The food truck craze is here to stay—there’s no denying it. Foodies love the convenience and affordability of having restaurants pull up to the curb and serve them. In these lean economic times, the market for unadorned culinary concoctions is ever-expanding, making the idea of adding a food truck to a brick-and-mortar concept a very lucrative business move. However, owners should tread lightly into the food truck arena, especially if they’ve never worked on one before. There’s a narrow line between a roach coach and a gourmet charabanc. Make sure you heed these tips before adding a food truck to your operation.
Check Local Laws and Regulations
This sounds like a no brainer, but cities have been cracking down on food truck operations since the craze began, citing “unfair competitiveness” as their reason. Chicago doesn’t allow food trucks within 200 feet of brick-and-mortar establishments. Las Vegas won’t allow a truck within 1,320 feet of a restaurant. Knowing where your truck can and cannot be gives you a clear rubric to operate your business under.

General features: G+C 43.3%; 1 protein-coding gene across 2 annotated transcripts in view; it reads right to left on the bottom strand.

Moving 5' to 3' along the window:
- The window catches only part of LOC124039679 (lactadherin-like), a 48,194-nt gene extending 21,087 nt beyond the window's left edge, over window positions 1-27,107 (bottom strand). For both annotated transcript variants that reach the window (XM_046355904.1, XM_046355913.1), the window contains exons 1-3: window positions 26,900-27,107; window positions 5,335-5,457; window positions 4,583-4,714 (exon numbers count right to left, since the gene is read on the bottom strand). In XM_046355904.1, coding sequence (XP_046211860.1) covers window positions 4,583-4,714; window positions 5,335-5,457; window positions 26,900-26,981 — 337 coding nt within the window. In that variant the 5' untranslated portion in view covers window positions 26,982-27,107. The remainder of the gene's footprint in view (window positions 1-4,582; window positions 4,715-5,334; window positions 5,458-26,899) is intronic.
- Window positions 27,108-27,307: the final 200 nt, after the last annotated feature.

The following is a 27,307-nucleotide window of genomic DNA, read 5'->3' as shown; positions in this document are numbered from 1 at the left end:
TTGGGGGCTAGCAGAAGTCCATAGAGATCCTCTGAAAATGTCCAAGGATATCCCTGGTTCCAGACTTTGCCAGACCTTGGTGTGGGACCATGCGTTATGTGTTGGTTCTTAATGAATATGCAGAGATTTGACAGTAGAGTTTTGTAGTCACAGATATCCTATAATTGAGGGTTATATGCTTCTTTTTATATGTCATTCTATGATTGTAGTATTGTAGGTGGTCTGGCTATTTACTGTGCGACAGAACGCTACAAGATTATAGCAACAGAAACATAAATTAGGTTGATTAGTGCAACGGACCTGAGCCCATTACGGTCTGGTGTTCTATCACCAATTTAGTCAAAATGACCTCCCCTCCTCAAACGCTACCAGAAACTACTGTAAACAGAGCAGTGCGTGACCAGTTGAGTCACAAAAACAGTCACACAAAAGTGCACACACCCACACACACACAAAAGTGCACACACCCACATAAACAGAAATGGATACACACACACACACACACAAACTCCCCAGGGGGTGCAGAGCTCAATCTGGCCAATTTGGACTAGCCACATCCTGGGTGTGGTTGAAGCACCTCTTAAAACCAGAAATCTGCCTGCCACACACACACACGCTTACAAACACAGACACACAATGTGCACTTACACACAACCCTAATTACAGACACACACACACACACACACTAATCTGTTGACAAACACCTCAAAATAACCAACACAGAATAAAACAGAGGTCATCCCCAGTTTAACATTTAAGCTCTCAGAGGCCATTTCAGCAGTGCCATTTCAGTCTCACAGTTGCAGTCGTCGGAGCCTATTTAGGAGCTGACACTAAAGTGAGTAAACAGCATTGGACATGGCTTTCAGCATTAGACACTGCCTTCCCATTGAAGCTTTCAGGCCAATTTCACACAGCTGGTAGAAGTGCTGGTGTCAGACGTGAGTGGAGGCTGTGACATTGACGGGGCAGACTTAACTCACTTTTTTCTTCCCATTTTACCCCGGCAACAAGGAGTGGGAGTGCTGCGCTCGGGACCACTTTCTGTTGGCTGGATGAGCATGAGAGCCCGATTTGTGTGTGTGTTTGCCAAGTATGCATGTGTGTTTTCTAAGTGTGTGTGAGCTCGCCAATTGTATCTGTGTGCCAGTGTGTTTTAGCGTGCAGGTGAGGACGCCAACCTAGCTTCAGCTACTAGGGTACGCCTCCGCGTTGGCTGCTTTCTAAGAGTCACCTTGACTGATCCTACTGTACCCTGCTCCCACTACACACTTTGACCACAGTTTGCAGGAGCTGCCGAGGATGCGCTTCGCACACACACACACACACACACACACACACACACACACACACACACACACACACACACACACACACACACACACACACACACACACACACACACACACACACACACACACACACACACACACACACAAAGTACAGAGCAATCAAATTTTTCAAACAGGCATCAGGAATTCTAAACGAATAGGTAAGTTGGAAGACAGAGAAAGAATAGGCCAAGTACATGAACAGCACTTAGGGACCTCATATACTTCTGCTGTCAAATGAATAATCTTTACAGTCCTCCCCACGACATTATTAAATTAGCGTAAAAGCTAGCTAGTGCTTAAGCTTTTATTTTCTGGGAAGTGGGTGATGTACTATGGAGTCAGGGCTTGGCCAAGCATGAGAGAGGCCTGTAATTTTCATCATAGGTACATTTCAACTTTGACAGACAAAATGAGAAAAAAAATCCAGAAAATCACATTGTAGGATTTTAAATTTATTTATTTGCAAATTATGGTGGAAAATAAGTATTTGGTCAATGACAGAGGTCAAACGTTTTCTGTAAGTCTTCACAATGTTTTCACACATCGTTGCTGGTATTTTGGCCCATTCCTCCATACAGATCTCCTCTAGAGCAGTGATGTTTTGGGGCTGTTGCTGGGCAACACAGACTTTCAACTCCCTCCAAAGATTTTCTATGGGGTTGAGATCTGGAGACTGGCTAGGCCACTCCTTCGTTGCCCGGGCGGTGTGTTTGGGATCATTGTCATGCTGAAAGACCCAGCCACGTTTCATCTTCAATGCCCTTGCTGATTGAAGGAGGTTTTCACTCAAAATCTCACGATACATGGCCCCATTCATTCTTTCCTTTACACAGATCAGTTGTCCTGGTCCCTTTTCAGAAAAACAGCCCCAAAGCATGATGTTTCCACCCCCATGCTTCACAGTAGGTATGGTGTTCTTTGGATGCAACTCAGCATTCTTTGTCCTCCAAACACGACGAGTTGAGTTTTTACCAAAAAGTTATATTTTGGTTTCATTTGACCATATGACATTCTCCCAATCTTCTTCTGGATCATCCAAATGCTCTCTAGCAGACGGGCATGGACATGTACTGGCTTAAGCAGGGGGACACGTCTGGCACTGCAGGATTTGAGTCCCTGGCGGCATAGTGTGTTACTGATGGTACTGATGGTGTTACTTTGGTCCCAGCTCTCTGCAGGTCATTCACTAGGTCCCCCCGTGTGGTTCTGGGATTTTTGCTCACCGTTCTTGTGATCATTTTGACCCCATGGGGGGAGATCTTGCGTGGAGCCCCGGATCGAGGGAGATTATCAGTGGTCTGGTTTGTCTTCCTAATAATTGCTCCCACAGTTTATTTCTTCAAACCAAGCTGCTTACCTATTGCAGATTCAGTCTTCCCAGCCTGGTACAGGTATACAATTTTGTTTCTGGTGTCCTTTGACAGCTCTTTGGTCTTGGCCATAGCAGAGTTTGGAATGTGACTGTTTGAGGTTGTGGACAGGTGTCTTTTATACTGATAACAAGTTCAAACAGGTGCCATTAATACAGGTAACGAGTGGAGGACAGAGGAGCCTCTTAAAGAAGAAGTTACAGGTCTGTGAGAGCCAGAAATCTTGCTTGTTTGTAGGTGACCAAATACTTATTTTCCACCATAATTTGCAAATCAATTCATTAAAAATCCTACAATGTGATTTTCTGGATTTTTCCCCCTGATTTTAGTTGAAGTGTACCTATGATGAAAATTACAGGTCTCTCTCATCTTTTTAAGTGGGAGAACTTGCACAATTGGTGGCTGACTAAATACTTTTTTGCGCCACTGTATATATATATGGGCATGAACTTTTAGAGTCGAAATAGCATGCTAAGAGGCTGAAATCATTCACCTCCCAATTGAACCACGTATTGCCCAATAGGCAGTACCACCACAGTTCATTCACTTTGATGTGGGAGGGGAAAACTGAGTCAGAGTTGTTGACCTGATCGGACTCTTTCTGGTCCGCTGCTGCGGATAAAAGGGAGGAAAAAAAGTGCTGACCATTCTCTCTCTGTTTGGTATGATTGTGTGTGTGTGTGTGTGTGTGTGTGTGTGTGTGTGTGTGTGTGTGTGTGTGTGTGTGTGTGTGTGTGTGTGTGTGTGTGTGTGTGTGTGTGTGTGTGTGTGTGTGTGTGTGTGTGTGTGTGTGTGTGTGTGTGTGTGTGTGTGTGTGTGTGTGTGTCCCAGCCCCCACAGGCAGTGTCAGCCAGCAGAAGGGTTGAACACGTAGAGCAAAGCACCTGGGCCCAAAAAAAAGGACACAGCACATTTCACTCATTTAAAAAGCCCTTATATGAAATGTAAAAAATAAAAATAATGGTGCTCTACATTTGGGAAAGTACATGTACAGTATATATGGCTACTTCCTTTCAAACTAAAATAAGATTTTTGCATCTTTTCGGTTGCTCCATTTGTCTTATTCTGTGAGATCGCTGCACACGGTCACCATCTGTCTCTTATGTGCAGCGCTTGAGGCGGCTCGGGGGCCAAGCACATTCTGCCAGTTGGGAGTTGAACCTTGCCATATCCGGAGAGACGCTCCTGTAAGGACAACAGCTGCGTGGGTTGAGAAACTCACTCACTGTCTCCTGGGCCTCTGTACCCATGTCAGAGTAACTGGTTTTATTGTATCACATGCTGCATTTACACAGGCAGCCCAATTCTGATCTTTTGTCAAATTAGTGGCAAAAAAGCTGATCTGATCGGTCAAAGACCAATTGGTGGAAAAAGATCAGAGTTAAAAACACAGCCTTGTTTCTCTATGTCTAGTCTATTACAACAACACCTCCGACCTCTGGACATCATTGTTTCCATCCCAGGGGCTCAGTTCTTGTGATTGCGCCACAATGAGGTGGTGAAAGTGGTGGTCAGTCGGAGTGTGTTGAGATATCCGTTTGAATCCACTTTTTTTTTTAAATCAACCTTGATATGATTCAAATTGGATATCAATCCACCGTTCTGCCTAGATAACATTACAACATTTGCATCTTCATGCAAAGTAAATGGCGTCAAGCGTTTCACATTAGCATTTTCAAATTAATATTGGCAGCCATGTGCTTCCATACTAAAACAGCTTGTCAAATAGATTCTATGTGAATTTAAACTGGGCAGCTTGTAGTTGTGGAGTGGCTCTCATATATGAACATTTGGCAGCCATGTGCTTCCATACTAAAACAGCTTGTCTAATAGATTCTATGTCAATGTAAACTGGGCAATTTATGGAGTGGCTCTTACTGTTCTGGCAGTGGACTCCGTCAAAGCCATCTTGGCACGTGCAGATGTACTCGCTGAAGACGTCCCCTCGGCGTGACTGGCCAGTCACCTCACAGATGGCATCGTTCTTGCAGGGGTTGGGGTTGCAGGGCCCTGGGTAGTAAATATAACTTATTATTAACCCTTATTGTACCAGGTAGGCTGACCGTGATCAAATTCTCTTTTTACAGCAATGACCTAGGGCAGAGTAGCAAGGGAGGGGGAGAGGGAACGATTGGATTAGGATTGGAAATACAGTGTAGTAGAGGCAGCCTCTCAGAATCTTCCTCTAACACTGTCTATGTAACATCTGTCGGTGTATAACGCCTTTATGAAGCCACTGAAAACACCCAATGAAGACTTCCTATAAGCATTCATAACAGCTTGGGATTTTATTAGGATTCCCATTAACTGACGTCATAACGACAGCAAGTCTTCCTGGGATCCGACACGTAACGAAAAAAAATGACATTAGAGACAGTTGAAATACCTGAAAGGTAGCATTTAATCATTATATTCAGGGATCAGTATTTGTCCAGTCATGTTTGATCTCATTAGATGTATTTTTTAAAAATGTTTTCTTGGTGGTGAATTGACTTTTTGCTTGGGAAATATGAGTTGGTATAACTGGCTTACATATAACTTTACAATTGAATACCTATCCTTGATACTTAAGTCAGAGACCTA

Know the Food Truck Market
People who eat at food trucks aren’t looking to spend big bucks on their next bite. According to one study by Silicon Valley Business Journal, the average ticket price for one customer is $10 and $15 for lunch and dinner respectively. In fact, only eight percent of food truck customers spend less than $8. Even though the food truck offers your business a greater flexibility to cater to customer demand, selling products which are out of their price range will quickly diminish your return on investment.
Have a Catering Concept in Mind
Sure, some food truck owners get by just from parking at breweries and corporate business centers. But, the pull-up-to-the-curb market is quite saturated. If you’re trying to expand your business’ brand, then adding a catering element to your food truck is exactly what you need. Focus on special events. Allow your customers to “rent your kitchen” for their party. Customers love that food trucks offer mobile entertainment without sacrificing on the quality of your food.
Be a Social Media Hawk
Food trucks build followings. It’s as simple as that. Ask yourself: What do I need to accomplish through social media? The platforms can drive sales, boost customer service, or create brand recognition. Twitter and Facebook allow you to connect with your customers and tell them exactly where your roving restaurant will be next. Be sure you have someone in mind who can dedicate time to executing your social media strategy as well. The worst thing you can do as a food truck operator is have a great strategy and fail to execute it.
Branding your truck with your company logo will help drive traffic to your restaurant. Also, use your brick-and-mortar to promote your food truck. You can mention it on your phone’s holding message, in a little insert on your menu, on signage in the entrance, or in space on your website. This way your customers will know there is more than one way to purchase your food.